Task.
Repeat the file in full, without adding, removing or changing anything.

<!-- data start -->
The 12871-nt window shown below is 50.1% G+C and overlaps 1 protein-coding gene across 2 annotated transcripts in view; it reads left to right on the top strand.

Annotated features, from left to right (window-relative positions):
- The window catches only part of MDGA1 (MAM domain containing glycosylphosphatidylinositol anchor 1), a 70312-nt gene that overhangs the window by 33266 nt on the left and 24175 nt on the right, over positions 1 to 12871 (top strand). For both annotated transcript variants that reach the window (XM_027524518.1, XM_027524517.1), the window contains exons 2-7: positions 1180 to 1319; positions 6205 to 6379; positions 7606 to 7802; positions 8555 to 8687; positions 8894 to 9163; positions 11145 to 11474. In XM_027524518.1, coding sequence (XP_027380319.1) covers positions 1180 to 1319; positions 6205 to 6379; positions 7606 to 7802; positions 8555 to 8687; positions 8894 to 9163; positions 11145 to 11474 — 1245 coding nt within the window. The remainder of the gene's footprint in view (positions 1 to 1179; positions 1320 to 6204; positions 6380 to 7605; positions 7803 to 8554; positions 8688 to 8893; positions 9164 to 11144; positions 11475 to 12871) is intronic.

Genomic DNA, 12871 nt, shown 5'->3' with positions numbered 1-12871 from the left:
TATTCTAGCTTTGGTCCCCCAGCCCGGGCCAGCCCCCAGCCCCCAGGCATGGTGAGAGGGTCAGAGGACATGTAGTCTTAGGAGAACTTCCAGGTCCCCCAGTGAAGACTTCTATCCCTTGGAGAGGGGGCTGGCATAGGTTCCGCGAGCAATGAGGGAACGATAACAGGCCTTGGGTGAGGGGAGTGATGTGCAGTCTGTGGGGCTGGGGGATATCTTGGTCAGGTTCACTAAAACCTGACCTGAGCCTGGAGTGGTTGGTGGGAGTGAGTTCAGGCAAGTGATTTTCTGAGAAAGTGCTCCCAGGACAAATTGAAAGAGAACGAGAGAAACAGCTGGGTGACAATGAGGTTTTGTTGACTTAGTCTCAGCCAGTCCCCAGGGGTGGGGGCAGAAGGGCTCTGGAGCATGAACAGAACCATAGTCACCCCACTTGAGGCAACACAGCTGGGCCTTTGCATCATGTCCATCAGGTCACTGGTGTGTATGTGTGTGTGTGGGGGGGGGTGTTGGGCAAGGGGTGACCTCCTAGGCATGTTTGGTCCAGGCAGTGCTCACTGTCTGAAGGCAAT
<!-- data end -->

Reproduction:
The 12871-nt window shown below is 50.1% G+C and overlaps 1 protein-coding gene across 2 annotated transcripts in view; it reads left to right on the top strand.

Annotated features, from left to right (window-relative positions):
- The window catches only part of MDGA1 (MAM domain containing glycosylphosphatidylinositol anchor 1), a 70312-nt gene that overhangs the window by 33266 nt on the left and 24175 nt on the right, over positions 1 to 12871 (top strand). For both annotated transcript variants that reach the window (XM_027524518.1, XM_027524517.1), the window contains exons 2-7: positions 1180 to 1319; positions 6205 to 6379; positions 7606 to 7802; positions 8555 to 8687; positions 8894 to 9163; positions 11145 to 11474. In XM_027524518.1, coding sequence (XP_027380319.1) covers positions 1180 to 1319; positions 6205 to 6379; positions 7606 to 7802; positions 8555 to 8687; positions 8894 to 9163; positions 11145 to 11474 — 1245 coding nt within the window. The remainder of the gene's footprint in view (positions 1 to 1179; positions 1320 to 6204; positions 6380 to 7605; positions 7803 to 8554; positions 8688 to 8893; positions 9164 to 11144; positions 11475 to 12871) is intronic.

Genomic DNA, 12871 nt, shown 5'->3' with positions numbered 1-12871 from the left:
TATTCTAGCTTTGGTCCCCCAGCCCGGGCCAGCCCCCAGCCCCCAGGCATGGTGAGAGGGTCAGAGGACATGTAGTCTTAGGAGAACTTCCAGGTCCCCCAGTGAAGACTTCTATCCCTTGGAGAGGGGGCTGGCATAGGTTCCGCGAGCAATGAGGGAACGATAACAGGCCTTGGGTGAGGGGAGTGATGTGCAGTCTGTGGGGCTGGGGGATATCTTGGTCAGGTTCACTAAAACCTGACCTGAGCCTGGAGTGGTTGGTGGGAGTGAGTTCAGGCAAGTGATTTTCTGAGAAAGTGCTCCCAGGACAAATTGAAAGAGAACGAGAGAAACAGCTGGGTGACAATGAGGTTTTGTTGACTTAGTCTCAGCCAGTCCCCAGGGGTGGGGGCAGAAGGGCTCTGGAGCATGAACAGAACCATAGTCACCCCACTTGAGGCAACACAGCTGGGCCTTTGCATCATGTCCATCAGGTCACTGGTGTGTATGTGTGTGTGTGGGGGGGGGTGTTGGGCAAGGGGTGACCTCCTAGGCATGTTTGGTCCAGGCAGTGCTCACTGTCTGAAGGCAAT